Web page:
Cryptocurrency criminals are lurking on YouTube, a recent lawsuit filed by Apple co-founder Steve Wozniak claims.
Most of the schemes involve scams that purport to be giving bitcoins away but in fact are designed to steal the virtual money, along with other types of cryptocurrency, from users of the popular streaming video site. Wozniak's complaint alleges YouTube has hosted videos that use footage of him without his permission to pull off the bitcoin scams.
A July study by analytics firm Whale Alert found that YouTube users had lost $24 million in bitcoin and related scams in the first six months of 2020. That's up from $14 million over the prior three and a half years combined.
A spokesperson for Alphabet-owned YouTube told CBS MoneyWatch it removed 2.3 million videos and closed 1.7 million accounts in the first three months of the year in connection with scams and other deceptive practices on its platform. YouTube did not confirm how many of those scams included cryptocurrencies, but the spokesperson denied that bitcoin-related fraud is a major problem for the site.
The number of videos YouTube has taken down that were tied to scams has dropped dramatically this year. A YouTube spokesperson attributed that decline to factors that include its evolving enforcement practices. According to YouTube's enforcement page, the site has been relying more heavily on technology to police its platform this year, in part because of staffing issues caused by the COVID-19 pandemic.
Of the 6 million videos that YouTube removed over the first three months of 2020, about 400,000 were taken down because of a user complaint or because of detection by YouTube's human enforcement team. That was down from nearly 2 million in the same period in 2019.
New coin, old pitch: You'll double your money back
Perhaps the most common type of cryptocurrency scam on YouTube features a famous person, often a technology entrepreneur like Wozniak, discussing bitcoin at a conference or other public venue. The videos promise users that if they send bitcoin to an electronic wallet named in the segment before it ends, they will get double that amount back. The videos appear to be livestreams of events, but are not.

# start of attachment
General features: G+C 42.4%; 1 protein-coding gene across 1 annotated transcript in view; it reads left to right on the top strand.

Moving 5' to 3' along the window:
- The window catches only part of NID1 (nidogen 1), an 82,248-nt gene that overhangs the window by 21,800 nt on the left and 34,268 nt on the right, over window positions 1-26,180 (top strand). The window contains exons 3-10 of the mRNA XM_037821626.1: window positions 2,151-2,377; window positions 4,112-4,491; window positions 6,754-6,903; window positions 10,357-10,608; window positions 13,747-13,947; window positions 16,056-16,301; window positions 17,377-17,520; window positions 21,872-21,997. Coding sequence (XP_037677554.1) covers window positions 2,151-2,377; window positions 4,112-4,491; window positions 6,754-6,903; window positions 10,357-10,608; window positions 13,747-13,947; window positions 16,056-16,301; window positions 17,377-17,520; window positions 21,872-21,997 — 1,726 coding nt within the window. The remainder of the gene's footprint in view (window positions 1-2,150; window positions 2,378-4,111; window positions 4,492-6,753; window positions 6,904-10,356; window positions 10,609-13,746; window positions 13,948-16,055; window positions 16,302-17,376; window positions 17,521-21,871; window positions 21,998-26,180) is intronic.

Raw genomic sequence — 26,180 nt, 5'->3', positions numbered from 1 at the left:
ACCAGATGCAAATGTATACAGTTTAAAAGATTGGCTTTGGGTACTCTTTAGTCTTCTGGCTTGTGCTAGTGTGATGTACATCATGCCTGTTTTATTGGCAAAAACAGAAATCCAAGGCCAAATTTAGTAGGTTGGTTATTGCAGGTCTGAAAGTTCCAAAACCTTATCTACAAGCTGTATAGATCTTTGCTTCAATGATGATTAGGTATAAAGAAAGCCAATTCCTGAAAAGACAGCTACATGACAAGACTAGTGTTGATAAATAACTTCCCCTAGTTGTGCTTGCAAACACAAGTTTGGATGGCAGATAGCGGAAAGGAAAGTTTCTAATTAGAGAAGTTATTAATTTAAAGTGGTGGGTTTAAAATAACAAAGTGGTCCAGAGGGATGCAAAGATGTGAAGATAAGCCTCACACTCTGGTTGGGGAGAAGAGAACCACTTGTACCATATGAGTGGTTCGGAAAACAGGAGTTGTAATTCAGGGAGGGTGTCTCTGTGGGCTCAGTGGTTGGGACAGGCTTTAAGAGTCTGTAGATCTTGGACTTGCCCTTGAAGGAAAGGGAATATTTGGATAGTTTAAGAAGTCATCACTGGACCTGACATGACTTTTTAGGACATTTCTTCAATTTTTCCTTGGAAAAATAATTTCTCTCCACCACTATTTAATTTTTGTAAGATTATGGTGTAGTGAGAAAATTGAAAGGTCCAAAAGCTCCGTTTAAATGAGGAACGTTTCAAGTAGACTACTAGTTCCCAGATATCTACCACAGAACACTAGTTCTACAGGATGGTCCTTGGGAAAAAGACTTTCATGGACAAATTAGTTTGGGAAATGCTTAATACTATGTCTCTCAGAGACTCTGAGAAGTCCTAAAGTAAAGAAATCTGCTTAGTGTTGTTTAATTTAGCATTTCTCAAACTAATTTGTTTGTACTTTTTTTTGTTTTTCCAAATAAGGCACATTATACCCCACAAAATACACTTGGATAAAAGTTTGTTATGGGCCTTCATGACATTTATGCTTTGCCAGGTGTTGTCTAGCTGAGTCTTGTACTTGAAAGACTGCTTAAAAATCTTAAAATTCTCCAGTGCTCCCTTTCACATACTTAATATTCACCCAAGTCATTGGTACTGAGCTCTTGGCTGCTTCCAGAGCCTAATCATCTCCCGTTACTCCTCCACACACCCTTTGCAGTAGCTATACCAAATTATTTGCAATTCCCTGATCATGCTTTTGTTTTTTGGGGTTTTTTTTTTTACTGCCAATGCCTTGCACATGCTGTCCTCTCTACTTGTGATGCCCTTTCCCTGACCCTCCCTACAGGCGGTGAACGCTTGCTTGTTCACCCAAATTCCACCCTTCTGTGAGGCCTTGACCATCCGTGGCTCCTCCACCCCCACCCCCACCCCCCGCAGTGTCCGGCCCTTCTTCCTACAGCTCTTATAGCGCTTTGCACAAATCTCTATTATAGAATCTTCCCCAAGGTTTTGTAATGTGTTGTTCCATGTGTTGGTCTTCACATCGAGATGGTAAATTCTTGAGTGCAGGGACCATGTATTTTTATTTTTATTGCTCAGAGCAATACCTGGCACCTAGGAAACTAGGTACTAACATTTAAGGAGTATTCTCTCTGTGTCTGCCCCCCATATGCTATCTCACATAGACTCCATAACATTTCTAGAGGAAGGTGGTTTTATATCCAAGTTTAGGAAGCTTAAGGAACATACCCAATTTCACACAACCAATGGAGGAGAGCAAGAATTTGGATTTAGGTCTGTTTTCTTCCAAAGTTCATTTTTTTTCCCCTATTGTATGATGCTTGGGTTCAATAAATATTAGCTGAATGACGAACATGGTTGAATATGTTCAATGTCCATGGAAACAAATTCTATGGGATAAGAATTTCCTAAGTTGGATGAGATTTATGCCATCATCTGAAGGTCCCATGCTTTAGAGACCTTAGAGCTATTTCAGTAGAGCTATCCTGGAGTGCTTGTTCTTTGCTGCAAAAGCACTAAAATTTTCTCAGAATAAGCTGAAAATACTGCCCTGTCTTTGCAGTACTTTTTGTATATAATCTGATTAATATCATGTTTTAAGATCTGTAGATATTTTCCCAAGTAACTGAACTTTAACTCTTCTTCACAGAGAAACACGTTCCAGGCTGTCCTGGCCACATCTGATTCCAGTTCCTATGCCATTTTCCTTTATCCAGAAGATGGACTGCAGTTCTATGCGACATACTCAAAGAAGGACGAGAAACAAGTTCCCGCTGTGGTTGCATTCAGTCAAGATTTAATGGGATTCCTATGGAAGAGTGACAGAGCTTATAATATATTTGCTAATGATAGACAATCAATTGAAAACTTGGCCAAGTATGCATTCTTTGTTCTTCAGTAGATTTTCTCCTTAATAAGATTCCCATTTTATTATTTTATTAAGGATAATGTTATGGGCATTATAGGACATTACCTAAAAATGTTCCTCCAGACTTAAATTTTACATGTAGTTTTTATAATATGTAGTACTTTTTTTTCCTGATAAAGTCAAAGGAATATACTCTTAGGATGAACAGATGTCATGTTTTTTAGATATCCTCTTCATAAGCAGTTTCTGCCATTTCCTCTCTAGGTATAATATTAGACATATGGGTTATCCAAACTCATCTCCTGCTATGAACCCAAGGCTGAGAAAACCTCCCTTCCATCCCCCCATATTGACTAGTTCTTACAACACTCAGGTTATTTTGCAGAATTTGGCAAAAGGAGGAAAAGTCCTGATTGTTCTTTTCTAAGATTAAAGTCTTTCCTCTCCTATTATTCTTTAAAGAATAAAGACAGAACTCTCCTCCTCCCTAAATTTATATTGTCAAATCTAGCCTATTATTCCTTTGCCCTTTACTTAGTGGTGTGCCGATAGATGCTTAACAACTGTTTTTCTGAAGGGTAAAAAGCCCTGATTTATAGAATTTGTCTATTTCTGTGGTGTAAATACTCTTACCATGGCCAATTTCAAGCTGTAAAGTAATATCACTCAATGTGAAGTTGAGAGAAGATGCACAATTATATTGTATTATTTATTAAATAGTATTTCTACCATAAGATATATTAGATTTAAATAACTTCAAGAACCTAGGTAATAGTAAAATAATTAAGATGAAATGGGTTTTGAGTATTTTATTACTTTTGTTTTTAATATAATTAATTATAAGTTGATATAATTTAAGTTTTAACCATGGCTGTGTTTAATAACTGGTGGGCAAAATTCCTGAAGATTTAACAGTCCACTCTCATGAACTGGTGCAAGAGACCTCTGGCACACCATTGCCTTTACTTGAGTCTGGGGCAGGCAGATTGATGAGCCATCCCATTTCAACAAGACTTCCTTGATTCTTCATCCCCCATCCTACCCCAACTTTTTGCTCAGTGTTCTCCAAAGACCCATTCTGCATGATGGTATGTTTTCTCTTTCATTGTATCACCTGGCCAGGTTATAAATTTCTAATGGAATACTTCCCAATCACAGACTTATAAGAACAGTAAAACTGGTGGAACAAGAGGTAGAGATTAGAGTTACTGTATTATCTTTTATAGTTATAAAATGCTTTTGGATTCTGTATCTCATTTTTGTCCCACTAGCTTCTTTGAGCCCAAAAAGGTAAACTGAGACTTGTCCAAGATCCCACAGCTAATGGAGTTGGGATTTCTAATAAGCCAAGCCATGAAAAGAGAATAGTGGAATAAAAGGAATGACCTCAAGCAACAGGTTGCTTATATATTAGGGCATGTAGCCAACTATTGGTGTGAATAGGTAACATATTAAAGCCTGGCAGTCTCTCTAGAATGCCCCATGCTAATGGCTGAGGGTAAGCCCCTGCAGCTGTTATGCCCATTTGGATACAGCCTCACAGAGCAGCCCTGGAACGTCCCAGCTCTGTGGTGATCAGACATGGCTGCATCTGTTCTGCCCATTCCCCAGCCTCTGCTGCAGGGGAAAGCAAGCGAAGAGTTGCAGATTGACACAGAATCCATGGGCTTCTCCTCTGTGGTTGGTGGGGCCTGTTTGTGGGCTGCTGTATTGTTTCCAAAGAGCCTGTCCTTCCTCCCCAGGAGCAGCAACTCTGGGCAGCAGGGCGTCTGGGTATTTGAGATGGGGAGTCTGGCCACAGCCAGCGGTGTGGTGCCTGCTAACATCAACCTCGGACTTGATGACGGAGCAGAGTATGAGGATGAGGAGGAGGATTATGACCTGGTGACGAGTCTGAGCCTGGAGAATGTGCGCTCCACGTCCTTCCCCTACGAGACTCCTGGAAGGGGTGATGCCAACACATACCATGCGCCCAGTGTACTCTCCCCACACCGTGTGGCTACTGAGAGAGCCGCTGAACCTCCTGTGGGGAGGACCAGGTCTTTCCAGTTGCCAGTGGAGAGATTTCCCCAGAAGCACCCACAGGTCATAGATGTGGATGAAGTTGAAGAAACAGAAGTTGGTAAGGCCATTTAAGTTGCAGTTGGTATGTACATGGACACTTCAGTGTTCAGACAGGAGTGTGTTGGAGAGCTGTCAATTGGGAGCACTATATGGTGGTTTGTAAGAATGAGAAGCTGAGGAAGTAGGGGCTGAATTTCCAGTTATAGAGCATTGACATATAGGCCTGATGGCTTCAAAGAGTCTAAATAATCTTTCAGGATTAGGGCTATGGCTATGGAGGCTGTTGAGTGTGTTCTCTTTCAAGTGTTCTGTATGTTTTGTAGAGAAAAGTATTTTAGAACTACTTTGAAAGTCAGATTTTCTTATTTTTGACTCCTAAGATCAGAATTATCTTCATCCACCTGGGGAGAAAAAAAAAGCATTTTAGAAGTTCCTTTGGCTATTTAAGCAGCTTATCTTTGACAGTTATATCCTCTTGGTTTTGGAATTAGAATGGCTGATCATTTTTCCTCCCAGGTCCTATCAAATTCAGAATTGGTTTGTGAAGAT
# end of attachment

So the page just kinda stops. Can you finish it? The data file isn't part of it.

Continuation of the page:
Myreille Philistein, a market researcher in Brooklyn, New York, who is also suing YouTube in connection with one of the scams, said she was on the site's homepage on May 15 when an ad popped up for a live event featuring Dell Technologies founder Michael Dell. According to the suit, Philistein believed the video that she was watching was live and that thousands of other viewers were also watching. Neither was true. Philistein claims she sent $800 in bitcoin and lost her money.
A keyword search "bitcoin giveaway" this week by CBS MoneyWatch did not find any videos on YouTube promising users that they could double their money if they sent bitcoins to an address. By contrast, there were a number of videos warning about the scam.
Wozniak, along with 17 people who say they have lost money in similar schemes, filed a suit against YouTube and Google last week. The scams featuring recordings of him damaged his reputation, according to the complaint.
Wozniak said he discovered the fraudulent videos earlier this year after being notified by individuals, who were not identified in the suit, who were tracking the growing scam. Since then, Wozniak said in the complaint he has contacted YouTube repeatedly asking for the videos to be taken down, but without success.
Wozniak also alleged that, while some of the scam videos are no longer on YouTube, others continue to pop up.
"It's like whack-a-mole," he said during a press conference discussing the suit. "The feeling that I get is that YouTube just doesn't care."
The YouTube spokesperson declined to comment on Wozniak's suit.
Celebs, moguls, politicians
Bitcoin has been a growing source of scams on social media. In mid-July, the Twitter accounts of some of the world's richest and most influential politicians, celebrities, tech moguls and companies. In the attack, hackers seized accounts belonging to Elon Musk, Joe Biden, Jeff Bezos, Michael Bloomberg, Kim Kardashian West and Bill Gates, among others, and sent phony tweets asking millions of followers to send bitcoin to an electronic wallet.
Twitter took down the phony tweets hours after they were reported. Wozniak said Twitter's rapid response to the cyberattack is in part why he decided to go forward with the suit against YouTube.
"These videos were promoted from verified accounts, and they were pushed to people who were likely to be interested," said Brian Danitz, an attorney at law firm Cotchett Pitre & McCarthy, which is representing Wozniak and other plaintiffs in the suit. "YouTube has extraordinary technology and tools. They could have prevented this."